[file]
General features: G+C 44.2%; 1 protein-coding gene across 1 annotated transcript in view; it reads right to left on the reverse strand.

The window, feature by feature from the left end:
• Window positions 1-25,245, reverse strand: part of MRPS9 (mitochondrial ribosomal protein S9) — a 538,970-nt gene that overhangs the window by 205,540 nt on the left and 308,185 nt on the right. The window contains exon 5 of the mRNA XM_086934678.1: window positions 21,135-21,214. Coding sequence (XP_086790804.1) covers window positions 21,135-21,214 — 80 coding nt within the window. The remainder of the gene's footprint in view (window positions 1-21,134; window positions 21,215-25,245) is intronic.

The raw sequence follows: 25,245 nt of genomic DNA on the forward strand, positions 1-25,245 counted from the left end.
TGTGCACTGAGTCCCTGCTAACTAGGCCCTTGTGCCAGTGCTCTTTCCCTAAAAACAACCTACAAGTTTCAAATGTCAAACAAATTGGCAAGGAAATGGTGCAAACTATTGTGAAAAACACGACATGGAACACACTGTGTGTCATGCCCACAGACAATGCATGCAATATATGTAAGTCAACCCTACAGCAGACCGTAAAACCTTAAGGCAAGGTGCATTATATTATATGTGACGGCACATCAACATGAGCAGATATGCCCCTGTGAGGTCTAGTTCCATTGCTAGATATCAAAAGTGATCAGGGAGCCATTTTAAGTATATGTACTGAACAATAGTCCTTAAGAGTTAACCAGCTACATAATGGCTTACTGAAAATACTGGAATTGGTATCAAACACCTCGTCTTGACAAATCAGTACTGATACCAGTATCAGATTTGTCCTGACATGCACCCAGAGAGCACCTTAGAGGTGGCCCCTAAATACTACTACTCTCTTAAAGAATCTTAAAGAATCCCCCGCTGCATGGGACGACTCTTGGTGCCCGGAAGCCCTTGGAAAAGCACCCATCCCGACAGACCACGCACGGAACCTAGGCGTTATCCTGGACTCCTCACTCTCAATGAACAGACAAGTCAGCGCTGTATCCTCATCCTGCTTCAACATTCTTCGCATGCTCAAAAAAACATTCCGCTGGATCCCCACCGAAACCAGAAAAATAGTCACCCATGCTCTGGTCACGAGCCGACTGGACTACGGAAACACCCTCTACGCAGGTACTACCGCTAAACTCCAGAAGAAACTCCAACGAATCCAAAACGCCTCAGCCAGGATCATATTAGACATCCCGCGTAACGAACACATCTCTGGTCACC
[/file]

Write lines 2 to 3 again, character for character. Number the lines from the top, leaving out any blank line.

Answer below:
The window, feature by feature from the left end:
• Window positions 1-25,245, reverse strand: part of MRPS9 (mitochondrial ribosomal protein S9) — a 538,970-nt gene that overhangs the window by 205,540 nt on the left and 308,185 nt on the right. The window contains exon 5 of the mRNA XM_086934678.1: window positions 21,135-21,214. Coding sequence (XP_086790804.1) covers window positions 21,135-21,214 — 80 coding nt within the window. The remainder of the gene's footprint in view (window positions 1-21,134; window positions 21,215-25,245) is intronic.